Metaphorical shipwreck

Through the glass darkly

According to Aristotle, “All men by nature desire to know.” There is in us an unquenchable urge to understand this world in which we live and move and have our being. And, correlatively, there is the human quest, the self-reflective journey to discover what part each of us plays in the drama of existence.

In seeking to answer these questions, mankind has devised methods of surveying and examining reality, the outer world investigated by the sciences, the inner world explored through philosophy and the arts. And one of the most important tools in this multi-faceted search for understanding is the humble metaphor.

Metaphor is a literary device in which one thing is compared with another. When a metaphor is effective, we have a kind of “aha!” response. We understand in a new and sometimes revelatory way. The poet Shelley wrote that “metaphorical language marks the before unapprehended relations of things”, while Aristotle said that “a good metaphor implies an intuitive perception of the similarity of dissimilars.” The important point is that an effective metaphor is an aid to understanding something we either did not understand before or understood only imperfectly.

And it is not really such a long way from “My love is like a red, red rose” to the provocative metaphor used increasingly from the 17th century by scientists like Sir Isaac Newton, in which the universe and everything in it – including ourselves – is compared to a large and complex machine. The gradual acceptance of this metaphor, originally just a useful comparison, not merely as a device of understanding but as the literal truth, has subsequently had an influence and an impact, for good or ill, impossible to underestimate, on the way we understand ourselves and the world.

Whether used to explore the world of time and space, or the more intimate world of the self, metaphors are among the most valuable means of illuminating the obscurity of experience and the list of generative metaphors is vast and their applications virtually limitless. One of the most illuminating of these metaphors, or at least I have always found it so, is that of shipwreck as used in a psychological or philosophical sense.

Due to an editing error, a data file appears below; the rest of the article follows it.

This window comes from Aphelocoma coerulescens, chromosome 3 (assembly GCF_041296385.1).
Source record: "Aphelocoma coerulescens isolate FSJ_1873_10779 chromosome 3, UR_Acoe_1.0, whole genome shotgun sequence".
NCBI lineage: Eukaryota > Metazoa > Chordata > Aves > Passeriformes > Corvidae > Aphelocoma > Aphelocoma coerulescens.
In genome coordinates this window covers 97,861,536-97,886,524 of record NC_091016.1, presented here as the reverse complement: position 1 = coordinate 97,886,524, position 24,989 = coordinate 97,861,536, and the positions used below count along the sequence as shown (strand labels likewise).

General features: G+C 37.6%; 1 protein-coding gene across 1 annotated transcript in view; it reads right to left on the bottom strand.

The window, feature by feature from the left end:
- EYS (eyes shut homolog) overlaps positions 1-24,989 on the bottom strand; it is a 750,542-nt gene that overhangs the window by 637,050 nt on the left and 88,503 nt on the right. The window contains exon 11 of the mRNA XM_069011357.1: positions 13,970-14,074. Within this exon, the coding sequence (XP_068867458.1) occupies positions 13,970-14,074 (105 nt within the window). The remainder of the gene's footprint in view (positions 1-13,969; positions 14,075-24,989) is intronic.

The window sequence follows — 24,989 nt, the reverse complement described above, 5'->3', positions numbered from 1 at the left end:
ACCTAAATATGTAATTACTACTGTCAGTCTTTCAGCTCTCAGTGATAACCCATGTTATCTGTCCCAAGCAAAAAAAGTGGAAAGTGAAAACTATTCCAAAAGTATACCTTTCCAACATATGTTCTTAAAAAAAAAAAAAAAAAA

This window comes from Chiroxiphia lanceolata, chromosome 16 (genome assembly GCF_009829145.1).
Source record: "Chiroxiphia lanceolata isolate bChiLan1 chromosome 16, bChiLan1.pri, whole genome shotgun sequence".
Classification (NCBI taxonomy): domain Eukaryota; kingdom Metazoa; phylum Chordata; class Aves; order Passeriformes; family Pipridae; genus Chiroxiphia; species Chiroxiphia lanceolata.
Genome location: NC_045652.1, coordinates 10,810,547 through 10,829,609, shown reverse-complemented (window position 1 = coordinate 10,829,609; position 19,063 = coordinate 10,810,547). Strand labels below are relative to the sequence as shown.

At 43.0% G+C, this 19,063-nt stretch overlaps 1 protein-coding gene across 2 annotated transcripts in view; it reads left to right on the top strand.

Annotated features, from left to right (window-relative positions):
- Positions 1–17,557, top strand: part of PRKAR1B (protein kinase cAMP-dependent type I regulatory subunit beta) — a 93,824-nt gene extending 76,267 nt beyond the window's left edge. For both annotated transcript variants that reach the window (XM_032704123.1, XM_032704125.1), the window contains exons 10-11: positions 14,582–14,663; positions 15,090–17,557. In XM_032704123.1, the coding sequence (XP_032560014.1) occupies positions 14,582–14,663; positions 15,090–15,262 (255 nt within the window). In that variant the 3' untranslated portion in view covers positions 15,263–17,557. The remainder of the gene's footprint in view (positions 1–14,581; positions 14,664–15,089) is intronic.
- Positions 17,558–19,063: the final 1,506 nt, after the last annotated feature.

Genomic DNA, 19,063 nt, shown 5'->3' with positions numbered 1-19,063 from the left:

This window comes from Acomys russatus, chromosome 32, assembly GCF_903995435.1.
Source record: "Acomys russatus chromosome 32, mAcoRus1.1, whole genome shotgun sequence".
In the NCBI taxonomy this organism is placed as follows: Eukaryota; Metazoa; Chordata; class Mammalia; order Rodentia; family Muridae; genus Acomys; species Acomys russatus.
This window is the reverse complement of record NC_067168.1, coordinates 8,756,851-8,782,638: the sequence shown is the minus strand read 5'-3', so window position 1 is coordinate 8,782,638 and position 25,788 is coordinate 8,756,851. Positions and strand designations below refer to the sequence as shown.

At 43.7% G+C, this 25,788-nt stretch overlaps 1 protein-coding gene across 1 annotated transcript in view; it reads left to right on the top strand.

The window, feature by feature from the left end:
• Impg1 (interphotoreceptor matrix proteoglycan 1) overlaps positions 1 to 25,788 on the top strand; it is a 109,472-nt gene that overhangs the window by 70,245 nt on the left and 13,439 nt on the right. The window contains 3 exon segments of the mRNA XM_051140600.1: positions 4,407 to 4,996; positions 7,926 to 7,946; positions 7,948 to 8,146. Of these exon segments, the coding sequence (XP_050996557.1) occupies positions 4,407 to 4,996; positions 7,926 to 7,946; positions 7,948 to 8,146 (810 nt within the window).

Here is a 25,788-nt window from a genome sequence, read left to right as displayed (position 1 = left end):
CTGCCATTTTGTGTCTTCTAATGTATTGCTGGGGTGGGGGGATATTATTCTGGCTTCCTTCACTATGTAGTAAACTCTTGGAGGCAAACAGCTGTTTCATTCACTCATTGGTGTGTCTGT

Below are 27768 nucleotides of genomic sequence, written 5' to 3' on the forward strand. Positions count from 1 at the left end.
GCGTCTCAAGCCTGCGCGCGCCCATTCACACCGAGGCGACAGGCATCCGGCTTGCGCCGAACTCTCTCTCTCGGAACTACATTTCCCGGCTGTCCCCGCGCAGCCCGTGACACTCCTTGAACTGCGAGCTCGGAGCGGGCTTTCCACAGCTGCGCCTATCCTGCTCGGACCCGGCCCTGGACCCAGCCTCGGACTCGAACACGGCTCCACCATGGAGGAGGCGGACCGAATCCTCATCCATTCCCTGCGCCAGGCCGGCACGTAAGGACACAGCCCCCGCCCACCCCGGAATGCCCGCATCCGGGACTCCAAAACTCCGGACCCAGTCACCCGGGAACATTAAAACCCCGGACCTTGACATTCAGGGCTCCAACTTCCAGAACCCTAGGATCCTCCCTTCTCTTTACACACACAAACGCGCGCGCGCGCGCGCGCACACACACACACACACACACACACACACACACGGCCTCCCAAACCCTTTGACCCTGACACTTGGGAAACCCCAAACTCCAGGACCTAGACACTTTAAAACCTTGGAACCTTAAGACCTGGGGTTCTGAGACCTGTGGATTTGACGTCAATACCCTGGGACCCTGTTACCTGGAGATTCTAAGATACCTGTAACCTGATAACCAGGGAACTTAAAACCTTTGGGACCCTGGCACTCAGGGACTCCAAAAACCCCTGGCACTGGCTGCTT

We must imagine it emerging as a metaphor in a world in which the threat of physical shipwreck was a common one, when travel was linked with danger, and when the consequences of shipwreck were death or the hopelessness of the castaway. Robinson Crusoe was so popular because it played on anxieties in a world where travel by sea was inherently perilous.

A poem by the 18th century poet William Cowper called The Cast-Away is one of the earliest to use the image as a metaphor for spiritual as well as literal shipwreck. Describing a crew member who has fallen overboard during a storm that prevented his shipmates from rescuing him, the poet concludes, “No voice divine the storm allay’d,/No light propitious shone,/When, snatch’d from all effectual aid,/We perished, each, alone;/ But I, beneath a rougher sea,/And whelm’d in deeper gulfs than he.”

Many examples could be cited but among the most profound I have come across comes from The Revolt of the Masses by the 20th century Spanish philosopher, Ortega y Gasset: “... life is at the start a chaos in which one is lost ... As this is the simple truth – that to live is to feel oneself lost – he who accepts it has already begun to find himself, to be on firm ground. Instinctively, as do the shipwrecked, he will look around for something to which to cling, and that tragic, ruthless glance, absolutely sincere, because it is a question of his salvation, will cause him to bring order into the chaos of his life. These are the only genuine ideas, the ideas of the shipwrecked ...”

Finally, Simone Weil: “Man is like a castaway, clinging to a spar and tossed by the waves. He has no control over the movement imposed on him by the water. From the highest heaven God throws a rope. The man either grasps it or not. If he does, he is still subject to the pressures imposed by the sea, but these pressures are combined with the new factor of the rope, so that the relations between man and the sea have changed. His hands bleed from the pressure of the rope, and he is sometimes so buffeted by the sea that he lets go, and then he catches it again. But if he voluntarily pushes it away, God withdraws it.”

It may be that the experience of metaphorical shipwreck is one of the best ways we can understand the mysteries that define human existence.

Barnaby ffrench


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